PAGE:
Regardless of your privacy settings, you need to be careful about what you post online. Physical security is not the only risk: identify theft and cyber breaches are often helped by individuals having information such as their date of birth, address and place of work on the web. It is often the case that this information is not all stored on the same account, but can be pieced together by interested parties. This is more difficult for public figures who cannot always control the dissemination of their private information. Other measures may need to be put in place like online monitoring and regular 'mapping' of their online presence to ensure private information that has made its way online is deleted, changed or taken into account when putting together a risk assessment and crisis plan.
A legal and reputational hazard
There are of course legal risks when you publish content on social media. Press articles are frequently checked for legal issues prior to publication, but this is not the case for the average Twitter or Facebook user. From defamation and harassment to breach of copyright and contempt of court, the risk is out there. It was perhaps not surprising that Katie Hopkins was successfully sued for defamation on the back of her Twitter posts, but she is not alone. In 2011, Sally Bercow paid damages for defamation after her tweet was found by the court to carry an innuendo meaning that Lord McAlpine was a paedophile. This was despite Mrs Bercow including the words "*innocent face*" in the tweet itself. That same year a plumber found himself in court on harassment charges after tweeting that his wife and her boss were having an affair. The number of individuals facing legal action in relation to their social media posts is increasing and will continue to do so as the law adapts to technological changes.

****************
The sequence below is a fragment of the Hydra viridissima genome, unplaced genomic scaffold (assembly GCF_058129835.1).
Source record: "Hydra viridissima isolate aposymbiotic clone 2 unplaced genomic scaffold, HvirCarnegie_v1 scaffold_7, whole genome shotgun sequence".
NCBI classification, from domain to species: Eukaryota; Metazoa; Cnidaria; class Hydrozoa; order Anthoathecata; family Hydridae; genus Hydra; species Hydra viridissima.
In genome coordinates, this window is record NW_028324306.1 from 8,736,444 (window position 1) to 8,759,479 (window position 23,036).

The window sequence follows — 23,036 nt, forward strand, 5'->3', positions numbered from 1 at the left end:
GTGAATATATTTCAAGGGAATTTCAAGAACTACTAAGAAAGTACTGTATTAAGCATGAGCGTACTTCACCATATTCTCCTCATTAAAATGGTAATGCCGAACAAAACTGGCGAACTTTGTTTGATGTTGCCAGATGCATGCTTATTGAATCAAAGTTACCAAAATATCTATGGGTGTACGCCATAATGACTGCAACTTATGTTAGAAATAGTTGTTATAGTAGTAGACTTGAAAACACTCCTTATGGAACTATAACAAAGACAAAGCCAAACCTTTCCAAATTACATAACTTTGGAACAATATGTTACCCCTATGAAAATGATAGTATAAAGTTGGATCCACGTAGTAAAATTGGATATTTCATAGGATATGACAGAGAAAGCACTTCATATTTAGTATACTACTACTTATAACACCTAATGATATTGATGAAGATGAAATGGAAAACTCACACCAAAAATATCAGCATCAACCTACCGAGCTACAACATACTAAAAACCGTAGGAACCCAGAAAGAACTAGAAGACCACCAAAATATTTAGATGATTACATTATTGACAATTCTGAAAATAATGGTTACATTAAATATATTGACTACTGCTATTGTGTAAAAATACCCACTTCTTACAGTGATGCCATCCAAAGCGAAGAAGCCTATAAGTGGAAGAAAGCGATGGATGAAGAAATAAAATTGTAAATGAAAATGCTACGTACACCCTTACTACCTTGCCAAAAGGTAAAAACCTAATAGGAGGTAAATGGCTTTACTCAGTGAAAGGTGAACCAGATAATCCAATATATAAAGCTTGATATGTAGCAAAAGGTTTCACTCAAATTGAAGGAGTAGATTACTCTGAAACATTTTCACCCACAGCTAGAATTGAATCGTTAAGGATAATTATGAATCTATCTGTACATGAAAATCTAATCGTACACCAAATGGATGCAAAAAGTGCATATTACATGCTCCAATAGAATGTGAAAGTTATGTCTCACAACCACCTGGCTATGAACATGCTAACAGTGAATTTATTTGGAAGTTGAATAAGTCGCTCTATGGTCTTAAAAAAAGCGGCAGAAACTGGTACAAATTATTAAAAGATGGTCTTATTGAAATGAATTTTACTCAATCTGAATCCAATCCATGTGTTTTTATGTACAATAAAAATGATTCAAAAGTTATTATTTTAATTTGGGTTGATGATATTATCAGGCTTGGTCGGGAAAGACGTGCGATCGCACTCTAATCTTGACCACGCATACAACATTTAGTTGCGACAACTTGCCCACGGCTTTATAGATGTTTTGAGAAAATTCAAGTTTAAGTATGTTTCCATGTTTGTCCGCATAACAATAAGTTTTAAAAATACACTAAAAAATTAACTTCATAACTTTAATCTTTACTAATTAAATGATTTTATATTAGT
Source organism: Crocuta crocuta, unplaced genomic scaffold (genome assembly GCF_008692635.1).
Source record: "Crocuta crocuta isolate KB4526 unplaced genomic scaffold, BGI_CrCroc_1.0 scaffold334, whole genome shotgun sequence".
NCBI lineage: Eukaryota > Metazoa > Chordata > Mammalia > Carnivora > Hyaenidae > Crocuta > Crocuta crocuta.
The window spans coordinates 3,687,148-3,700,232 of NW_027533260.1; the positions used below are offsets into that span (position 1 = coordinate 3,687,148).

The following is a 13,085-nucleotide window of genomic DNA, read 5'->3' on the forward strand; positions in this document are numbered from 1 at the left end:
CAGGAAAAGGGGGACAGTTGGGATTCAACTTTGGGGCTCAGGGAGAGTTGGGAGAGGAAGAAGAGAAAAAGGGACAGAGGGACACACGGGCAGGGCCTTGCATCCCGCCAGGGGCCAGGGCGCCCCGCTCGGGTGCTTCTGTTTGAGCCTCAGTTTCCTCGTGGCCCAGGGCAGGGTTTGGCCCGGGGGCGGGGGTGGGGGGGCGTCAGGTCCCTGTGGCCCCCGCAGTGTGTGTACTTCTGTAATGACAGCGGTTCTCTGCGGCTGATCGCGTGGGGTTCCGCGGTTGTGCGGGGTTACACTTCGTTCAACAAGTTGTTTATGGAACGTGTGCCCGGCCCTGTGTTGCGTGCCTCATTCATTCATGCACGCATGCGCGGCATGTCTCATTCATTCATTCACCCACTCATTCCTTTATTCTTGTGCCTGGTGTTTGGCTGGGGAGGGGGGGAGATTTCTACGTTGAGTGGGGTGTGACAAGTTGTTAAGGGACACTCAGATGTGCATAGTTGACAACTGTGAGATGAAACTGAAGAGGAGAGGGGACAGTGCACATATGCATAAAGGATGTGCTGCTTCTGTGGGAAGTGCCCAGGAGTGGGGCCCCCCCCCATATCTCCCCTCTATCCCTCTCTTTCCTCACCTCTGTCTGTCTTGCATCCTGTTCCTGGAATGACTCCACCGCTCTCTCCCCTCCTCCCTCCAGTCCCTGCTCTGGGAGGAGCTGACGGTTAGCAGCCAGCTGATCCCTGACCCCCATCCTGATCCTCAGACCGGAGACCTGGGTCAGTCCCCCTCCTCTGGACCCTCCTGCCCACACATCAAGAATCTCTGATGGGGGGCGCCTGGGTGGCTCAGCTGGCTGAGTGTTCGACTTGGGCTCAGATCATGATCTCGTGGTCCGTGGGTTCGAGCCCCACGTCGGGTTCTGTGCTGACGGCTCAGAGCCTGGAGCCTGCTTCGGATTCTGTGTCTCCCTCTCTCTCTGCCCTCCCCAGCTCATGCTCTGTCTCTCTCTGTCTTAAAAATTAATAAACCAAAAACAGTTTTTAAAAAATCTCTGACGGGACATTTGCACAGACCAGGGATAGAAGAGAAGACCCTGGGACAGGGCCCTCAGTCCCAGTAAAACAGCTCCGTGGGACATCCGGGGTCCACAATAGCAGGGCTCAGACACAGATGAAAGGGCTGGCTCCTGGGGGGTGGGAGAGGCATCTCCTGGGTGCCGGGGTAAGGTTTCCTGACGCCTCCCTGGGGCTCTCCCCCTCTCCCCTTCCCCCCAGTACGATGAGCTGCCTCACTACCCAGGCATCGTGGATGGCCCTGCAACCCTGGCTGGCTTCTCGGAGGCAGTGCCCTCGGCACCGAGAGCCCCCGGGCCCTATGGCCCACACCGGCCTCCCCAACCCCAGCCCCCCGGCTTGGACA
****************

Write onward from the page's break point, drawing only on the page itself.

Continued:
For everyone but President Trump, an ill-judged social media post can also have reputational repercussions. Some might recall the Sunday Times journalist who found himself at the centre of a Twitterstorm after he sarcastically referred to his female critics as "deranged poetesses". He has since deleted the post, but the hashtag is now well-known. It is often the case that content you delete from social media has already been shared or archived. In other words, what you put online could be there forever. When considering the content of your posts, it is important to remember this and to consider your audience. If your social media accounts can be seen by clients, colleagues or professional contacts, you need to avoid professional embarrassment or breaching your employer's social media policy.
When things go wrong